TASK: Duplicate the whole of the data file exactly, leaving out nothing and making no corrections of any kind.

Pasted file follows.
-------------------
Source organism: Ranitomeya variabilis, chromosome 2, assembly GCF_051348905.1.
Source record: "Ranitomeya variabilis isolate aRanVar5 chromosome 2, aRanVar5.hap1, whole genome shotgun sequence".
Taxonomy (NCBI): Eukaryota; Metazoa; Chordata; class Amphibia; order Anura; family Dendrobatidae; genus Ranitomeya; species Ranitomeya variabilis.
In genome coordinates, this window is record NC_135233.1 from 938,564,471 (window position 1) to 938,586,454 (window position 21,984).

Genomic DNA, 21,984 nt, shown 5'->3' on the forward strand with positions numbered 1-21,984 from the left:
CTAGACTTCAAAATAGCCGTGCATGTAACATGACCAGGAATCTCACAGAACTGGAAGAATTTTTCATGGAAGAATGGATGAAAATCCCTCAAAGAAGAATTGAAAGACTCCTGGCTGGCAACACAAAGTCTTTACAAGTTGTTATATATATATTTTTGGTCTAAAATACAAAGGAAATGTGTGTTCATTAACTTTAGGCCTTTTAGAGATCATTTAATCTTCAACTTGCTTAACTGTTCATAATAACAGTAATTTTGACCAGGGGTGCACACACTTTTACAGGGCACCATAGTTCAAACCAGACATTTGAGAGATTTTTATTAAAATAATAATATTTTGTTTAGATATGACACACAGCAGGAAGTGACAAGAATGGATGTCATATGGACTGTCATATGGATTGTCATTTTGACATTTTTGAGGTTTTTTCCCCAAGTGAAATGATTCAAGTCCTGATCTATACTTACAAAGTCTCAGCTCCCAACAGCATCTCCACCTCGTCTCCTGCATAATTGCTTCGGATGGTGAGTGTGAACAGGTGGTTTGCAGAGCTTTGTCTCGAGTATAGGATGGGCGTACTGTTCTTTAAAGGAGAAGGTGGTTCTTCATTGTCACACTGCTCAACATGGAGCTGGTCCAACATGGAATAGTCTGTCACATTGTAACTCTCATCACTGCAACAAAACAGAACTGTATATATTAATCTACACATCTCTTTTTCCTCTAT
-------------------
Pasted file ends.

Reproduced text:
Source organism: Ranitomeya variabilis, chromosome 2, assembly GCF_051348905.1.
Source record: "Ranitomeya variabilis isolate aRanVar5 chromosome 2, aRanVar5.hap1, whole genome shotgun sequence".
Taxonomy (NCBI): Eukaryota; Metazoa; Chordata; class Amphibia; order Anura; family Dendrobatidae; genus Ranitomeya; species Ranitomeya variabilis.
In genome coordinates, this window is record NC_135233.1 from 938,564,471 (window position 1) to 938,586,454 (window position 21,984).

Genomic DNA, 21,984 nt, shown 5'->3' on the forward strand with positions numbered 1-21,984 from the left:
CTAGACTTCAAAATAGCCGTGCATGTAACATGACCAGGAATCTCACAGAACTGGAAGAATTTTTCATGGAAGAATGGATGAAAATCCCTCAAAGAAGAATTGAAAGACTCCTGGCTGGCAACACAAAGTCTTTACAAGTTGTTATATATATATTTTTGGTCTAAAATACAAAGGAAATGTGTGTTCATTAACTTTAGGCCTTTTAGAGATCATTTAATCTTCAACTTGCTTAACTGTTCATAATAACAGTAATTTTGACCAGGGGTGCACACACTTTTACAGGGCACCATAGTTCAAACCAGACATTTGAGAGATTTTTATTAAAATAATAATATTTTGTTTAGATATGACACACAGCAGGAAGTGACAAGAATGGATGTCATATGGACTGTCATATGGATTGTCATTTTGACATTTTTGAGGTTTTTTCCCCAAGTGAAATGATTCAAGTCCTGATCTATACTTACAAAGTCTCAGCTCCCAACAGCATCTCCACCTCGTCTCCTGCATAATTGCTTCGGATGGTGAGTGTGAACAGGTGGTTTGCAGAGCTTTGTCTCGAGTATAGGATGGGCGTACTGTTCTTTAAAGGAGAAGGTGGTTCTTCATTGTCACACTGCTCAACATGGAGCTGGTCCAACATGGAATAGTCTGTCACATTGTAACTCTCATCACTGCAACAAAACAGAACTGTATATATTAATCTACACATCTCTTTTTCCTCTAT